Here’s a series of situations. A close one just lost someone they love, a colleague feels overly intimidated and hence anxious by your boss; a cousin is battling depression. What’s common between them? They need to talk, and you need to listen. There’s always a way to listen better. And here’s a quick guide to help you understand how to actually listen, even when it gets uncomfortable.

Ask often

The thing with people of the closed-book kind, is that they often feel they ‘burden’ others by speaking out, and that demon needs to be put to sleep by you, the listener. If your friend in need isn’t forthcoming with their emotions, try to initiate the conversation. Something along the lines of, “You don’t seem yourself; is something on your mind; anything you’d like to talk about?”. And take it from there. Assure them that their feelings matter, that they bring something to the table even if they can’t see it, that speaking out will ultimately work two-fold: a.) It will make them feel leaps better. b.) It will bring you both closer than before.

Engage gently

Being an active listener can be extremely hard; hearing someone out for a long period of time isn’t what you’re trained in, unless you’re a mental health professional. But the payoff of being a compassionate listener, is splendid. Once they start talking about what’s bothering them, start making mental notes on the areas you can help them with, and then when it’s your time to speak, reply (lovingly, skip the tough love method) point by point, so they know they’ve been truly heard. If there arises any situation or feeling you’re not familiar with, it’s a darling gesture to say, “I’m not sure I fully understand, but what I do know is that I support and love you nonetheless”.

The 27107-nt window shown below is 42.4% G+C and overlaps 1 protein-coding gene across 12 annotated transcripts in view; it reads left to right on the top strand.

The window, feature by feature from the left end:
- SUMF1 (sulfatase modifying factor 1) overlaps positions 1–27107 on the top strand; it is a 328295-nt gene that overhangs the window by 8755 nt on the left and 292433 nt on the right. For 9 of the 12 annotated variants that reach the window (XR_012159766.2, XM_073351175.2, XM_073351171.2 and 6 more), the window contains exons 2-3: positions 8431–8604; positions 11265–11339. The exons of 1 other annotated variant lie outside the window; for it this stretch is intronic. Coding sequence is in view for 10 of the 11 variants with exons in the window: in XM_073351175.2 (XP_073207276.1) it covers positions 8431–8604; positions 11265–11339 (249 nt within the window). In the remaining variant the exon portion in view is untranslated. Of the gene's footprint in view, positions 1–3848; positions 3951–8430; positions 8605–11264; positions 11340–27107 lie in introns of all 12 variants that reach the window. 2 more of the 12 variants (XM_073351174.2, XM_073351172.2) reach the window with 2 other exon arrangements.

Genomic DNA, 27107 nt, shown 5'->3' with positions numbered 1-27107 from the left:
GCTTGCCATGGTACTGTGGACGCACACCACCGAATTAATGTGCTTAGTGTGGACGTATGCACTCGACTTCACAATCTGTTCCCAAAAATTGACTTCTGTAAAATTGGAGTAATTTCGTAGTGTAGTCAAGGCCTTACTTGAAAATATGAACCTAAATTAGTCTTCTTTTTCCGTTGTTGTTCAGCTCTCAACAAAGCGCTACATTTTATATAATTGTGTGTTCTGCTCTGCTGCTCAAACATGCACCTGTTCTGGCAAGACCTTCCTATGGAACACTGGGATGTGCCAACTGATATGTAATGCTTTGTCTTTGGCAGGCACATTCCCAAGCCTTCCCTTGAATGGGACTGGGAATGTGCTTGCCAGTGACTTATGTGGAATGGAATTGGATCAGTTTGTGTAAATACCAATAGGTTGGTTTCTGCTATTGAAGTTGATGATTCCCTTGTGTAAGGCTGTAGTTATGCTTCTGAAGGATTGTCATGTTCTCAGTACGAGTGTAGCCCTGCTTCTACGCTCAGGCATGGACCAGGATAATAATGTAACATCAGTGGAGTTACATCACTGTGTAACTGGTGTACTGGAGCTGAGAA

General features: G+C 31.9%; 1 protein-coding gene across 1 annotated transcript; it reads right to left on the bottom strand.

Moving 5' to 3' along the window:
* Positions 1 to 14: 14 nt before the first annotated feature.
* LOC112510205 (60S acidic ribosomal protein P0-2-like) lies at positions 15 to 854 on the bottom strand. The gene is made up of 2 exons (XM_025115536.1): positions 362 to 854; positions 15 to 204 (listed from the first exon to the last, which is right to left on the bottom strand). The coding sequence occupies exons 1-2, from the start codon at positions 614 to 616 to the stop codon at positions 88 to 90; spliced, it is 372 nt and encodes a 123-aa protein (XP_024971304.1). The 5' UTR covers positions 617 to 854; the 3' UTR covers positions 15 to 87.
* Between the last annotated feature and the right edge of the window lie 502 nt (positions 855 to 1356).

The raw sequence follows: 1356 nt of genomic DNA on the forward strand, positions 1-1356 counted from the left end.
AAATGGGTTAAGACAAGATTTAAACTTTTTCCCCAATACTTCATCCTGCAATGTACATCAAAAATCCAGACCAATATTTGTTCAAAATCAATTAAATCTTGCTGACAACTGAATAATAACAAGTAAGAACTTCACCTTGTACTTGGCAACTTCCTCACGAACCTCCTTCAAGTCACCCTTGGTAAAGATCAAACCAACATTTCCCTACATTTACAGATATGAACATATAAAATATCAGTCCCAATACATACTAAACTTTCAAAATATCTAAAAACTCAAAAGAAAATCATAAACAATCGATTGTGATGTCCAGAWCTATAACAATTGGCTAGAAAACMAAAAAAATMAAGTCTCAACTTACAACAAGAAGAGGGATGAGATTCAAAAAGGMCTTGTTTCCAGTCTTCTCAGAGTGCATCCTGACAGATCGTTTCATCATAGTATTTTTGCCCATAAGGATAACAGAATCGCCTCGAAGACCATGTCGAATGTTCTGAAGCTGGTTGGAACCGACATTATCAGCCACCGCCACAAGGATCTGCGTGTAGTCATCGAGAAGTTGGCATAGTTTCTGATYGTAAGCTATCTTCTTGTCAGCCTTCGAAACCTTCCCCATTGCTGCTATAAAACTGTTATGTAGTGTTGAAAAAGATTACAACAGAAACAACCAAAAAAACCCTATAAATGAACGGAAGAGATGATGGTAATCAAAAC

Empathise more

 Actors often use the ‘method acting’ formula, one where you use your personal life’s emotions to get completely under the skin of the character you’re playing. In context, you can do the same, except, you’re not acting. Being empathetic means communicating what you went through when someone goes through a similar period that you did. This helps in assuring your friend that they’re not alone, and also gives them a different perspective on the situation. Use your own grief to help them with theirs.

Hang out

The absolute best and most important step: Hanging out with their pain. More so than not, a person going through something does not hold the capacity to hear sentences like, “I’ll be there for you”, or, “There are plenty more fish in the sea”. And that’s okay. The most supportive you can be is just being there for them. If that means sitting in silence over the phone, or just beside each other on the balcony — either way, just hang out with their pain. It’s okay if it gets awkward, just let them know you’re holding space for them to feel all that they’re feeling, and that they have a reliable shoulder to cry on (literally), should they need to.

Hug tight

After a cathartic bawl, nothing feels better than a squishy hug from your close one. Understand, they may not even have the energy to hug or smile, but go on, and give them a tight, laughter-inducing hug. Maybe even tell them a lame joke. Here, I’ll give you one to bookmark. Q. What do corals stress about? A. Current events. You smiled, didn’t you? Let’s share that smile with a loved one today.